Published: 17th November 2020
Indian in the US devises a collapsible chamber to manage panic attacks
The reboot is a collapsible chamber that can be used by survivors of PTSD in moments of panic, and is intended to be installed in university campuses, hospitals, airports and other crowded places
An Indian in the US has designed and fabricated a sanctuary that one can retreat into during moments of panic, in a bid to address Post Traumatic Stress Disorder, a widespread condition in America and the world over. Post Traumatic Stress Disorder (PTSD), a mental health condition, can develop after a person is exposed to a traumatic event.
It could cause significant issues in the social life of a person and interfere with the ability to perform daily tasks. Kartikaye Mittal, 32, who holds a master's degree in Industrial Design from Pratt Institute in New York, has created the prototype called Reboot, employing his knowledge of design and engineering, and combining it with his research in psychotherapy and wellness, according to a statement issued on Monday. The reboot is a collapsible chamber that can be used by survivors of PTSD in moments of panic, and is intended to be installed in university campuses, hospitals, airports, malls and other crowded places.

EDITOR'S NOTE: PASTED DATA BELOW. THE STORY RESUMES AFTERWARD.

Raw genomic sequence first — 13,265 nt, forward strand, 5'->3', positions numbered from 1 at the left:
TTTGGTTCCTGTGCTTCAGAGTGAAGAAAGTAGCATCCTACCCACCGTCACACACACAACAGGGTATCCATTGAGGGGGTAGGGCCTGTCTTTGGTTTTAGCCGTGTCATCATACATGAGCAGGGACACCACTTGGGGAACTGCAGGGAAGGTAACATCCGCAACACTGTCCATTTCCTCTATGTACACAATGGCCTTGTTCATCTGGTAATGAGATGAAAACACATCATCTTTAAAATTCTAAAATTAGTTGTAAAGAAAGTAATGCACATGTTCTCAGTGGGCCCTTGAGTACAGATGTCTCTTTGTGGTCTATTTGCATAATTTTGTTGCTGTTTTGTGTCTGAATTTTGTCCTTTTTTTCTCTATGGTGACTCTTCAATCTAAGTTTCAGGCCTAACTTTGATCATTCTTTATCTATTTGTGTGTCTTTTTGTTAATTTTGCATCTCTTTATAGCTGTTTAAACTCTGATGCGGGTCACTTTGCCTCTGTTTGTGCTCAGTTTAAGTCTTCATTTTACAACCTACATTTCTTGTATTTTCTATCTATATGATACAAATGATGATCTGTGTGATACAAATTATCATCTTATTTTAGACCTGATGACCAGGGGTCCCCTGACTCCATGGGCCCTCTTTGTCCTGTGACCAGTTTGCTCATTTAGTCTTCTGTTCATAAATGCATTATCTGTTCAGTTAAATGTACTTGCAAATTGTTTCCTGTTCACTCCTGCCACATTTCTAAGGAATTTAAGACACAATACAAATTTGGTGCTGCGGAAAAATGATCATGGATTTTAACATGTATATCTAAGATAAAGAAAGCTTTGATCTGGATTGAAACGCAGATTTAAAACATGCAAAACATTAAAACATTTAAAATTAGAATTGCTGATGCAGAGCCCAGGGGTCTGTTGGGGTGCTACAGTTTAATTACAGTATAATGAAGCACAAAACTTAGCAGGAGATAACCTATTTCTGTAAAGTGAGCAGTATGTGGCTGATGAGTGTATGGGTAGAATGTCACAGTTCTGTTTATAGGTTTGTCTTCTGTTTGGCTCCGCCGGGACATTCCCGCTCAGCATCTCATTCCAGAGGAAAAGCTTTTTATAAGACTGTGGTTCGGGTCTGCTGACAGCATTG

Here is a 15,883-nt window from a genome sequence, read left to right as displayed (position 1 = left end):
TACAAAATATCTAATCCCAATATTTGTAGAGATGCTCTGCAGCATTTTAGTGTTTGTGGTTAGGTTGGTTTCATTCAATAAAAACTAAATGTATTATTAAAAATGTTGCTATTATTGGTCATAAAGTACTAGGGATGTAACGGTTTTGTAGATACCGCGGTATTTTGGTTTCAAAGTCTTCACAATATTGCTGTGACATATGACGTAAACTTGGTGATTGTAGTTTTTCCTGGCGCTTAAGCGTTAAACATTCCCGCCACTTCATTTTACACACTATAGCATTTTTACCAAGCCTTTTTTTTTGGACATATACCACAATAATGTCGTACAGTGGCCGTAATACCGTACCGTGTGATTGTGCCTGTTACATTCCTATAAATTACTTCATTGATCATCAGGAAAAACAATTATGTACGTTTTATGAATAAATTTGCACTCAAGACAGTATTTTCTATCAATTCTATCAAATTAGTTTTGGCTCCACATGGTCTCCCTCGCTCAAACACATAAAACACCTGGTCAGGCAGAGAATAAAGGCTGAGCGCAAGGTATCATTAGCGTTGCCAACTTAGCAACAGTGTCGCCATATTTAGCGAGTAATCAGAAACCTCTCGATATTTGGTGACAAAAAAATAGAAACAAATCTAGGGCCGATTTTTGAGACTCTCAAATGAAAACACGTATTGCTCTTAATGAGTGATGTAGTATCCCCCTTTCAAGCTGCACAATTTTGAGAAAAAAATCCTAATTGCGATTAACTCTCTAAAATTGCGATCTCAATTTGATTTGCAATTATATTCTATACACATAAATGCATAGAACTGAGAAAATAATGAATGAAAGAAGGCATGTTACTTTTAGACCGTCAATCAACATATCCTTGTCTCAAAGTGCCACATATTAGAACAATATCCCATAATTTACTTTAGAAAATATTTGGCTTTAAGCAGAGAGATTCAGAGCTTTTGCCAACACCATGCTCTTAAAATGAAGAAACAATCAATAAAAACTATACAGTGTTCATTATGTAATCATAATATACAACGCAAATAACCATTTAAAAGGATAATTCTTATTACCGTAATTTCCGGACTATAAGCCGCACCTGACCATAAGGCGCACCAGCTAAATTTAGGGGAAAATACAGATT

The chamber alters sensory stimuli and creates an environment in which the person can manage one's emotions without disturbance, distraction or aggravation. It gives the user a personal space to retreat into when needed, to practice the therapeutic exercise prescribed by his or her therapist, to meditate, or just be, it said. Kartikaye visited PTSD support groups in New York City and consulted psychotherapists as part of his research for Reboot.
He discovered that in a trauma-survivor, panic may be triggered at any point in time, especially when in a public place, where one doesn't have immediate access to his or her therapist. The drive to empower the user made him build several models, experimenting with material, size, shape and colour.
The telescoped space is 5 feet wide, 7.5 feet high, and depth extendable to 4 feet. The chamber collapses to merely 15 inches and can be instantly extended when necessary. The internal surface is designed to absorb sound, the statement said. The primary objectives of this space are dampening the noise from the surrounding environment, spatial comfort, collapsibility and adaptability to available space in the buildings.
With input from clinical psychologists, Mittal was able to keep the look and feel of the structure benign and non-evocative. Neutral grey was the overall colour chosen for a muted look, it said. Reboot is Phase 1 of Kartikaye's initiative to create an aid for trauma survivors. Phase 2 is scheduled to commence soon under his STEAMplant residency at Pratt's Math & Science department, it said. Mittal, an alumnus of Delhi's College of Art, has studied the effects of auditory, tactile and visual stimuli on the human mind using brain-computer interfaces. The data from these experiments inform his research and prototypes.